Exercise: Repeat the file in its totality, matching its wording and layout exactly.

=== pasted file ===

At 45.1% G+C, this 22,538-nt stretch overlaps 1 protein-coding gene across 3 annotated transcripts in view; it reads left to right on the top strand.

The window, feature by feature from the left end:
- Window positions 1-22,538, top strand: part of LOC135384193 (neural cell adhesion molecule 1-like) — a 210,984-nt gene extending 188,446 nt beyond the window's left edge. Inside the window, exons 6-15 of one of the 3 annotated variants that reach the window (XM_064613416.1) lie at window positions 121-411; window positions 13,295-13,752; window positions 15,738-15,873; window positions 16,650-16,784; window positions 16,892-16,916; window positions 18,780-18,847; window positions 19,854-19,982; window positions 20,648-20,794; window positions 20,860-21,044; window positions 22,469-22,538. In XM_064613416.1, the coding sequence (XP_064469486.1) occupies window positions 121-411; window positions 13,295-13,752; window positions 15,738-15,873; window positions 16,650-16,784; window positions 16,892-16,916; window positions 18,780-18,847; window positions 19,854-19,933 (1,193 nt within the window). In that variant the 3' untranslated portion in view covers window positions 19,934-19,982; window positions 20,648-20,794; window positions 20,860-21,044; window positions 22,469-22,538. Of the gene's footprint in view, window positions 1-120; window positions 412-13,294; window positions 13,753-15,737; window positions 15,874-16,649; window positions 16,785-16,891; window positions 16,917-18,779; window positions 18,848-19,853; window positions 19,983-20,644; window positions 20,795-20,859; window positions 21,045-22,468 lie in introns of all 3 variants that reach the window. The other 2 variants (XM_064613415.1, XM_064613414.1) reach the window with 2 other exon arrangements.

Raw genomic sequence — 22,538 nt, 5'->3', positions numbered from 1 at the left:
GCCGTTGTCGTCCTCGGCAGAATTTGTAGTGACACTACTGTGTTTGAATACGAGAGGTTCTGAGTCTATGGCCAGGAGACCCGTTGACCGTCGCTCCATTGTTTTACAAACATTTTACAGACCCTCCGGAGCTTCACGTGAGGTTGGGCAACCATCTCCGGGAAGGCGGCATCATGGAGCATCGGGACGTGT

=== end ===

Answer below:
At 45.1% G+C, this 22,538-nt stretch overlaps 1 protein-coding gene across 3 annotated transcripts in view; it reads left to right on the top strand.

The window, feature by feature from the left end:
- Window positions 1-22,538, top strand: part of LOC135384193 (neural cell adhesion molecule 1-like) — a 210,984-nt gene extending 188,446 nt beyond the window's left edge. Inside the window, exons 6-15 of one of the 3 annotated variants that reach the window (XM_064613416.1) lie at window positions 121-411; window positions 13,295-13,752; window positions 15,738-15,873; window positions 16,650-16,784; window positions 16,892-16,916; window positions 18,780-18,847; window positions 19,854-19,982; window positions 20,648-20,794; window positions 20,860-21,044; window positions 22,469-22,538. In XM_064613416.1, the coding sequence (XP_064469486.1) occupies window positions 121-411; window positions 13,295-13,752; window positions 15,738-15,873; window positions 16,650-16,784; window positions 16,892-16,916; window positions 18,780-18,847; window positions 19,854-19,933 (1,193 nt within the window). In that variant the 3' untranslated portion in view covers window positions 19,934-19,982; window positions 20,648-20,794; window positions 20,860-21,044; window positions 22,469-22,538. Of the gene's footprint in view, window positions 1-120; window positions 412-13,294; window positions 13,753-15,737; window positions 15,874-16,649; window positions 16,785-16,891; window positions 16,917-18,779; window positions 18,848-19,853; window positions 19,983-20,644; window positions 20,795-20,859; window positions 21,045-22,468 lie in introns of all 3 variants that reach the window. The other 2 variants (XM_064613415.1, XM_064613414.1) reach the window with 2 other exon arrangements.

Raw genomic sequence — 22,538 nt, 5'->3', positions numbered from 1 at the left:
GCCGTTGTCGTCCTCGGCAGAATTTGTAGTGACACTACTGTGTTTGAATACGAGAGGTTCTGAGTCTATGGCCAGGAGACCCGTTGACCGTCGCTCCATTGTTTTACAAACATTTTACAGACCCTCCGGAGCTTCACGTGAGGTTGGGCAACCATCTCCGGGAAGGCGGCATCATGGAGCATCGGGACGTGT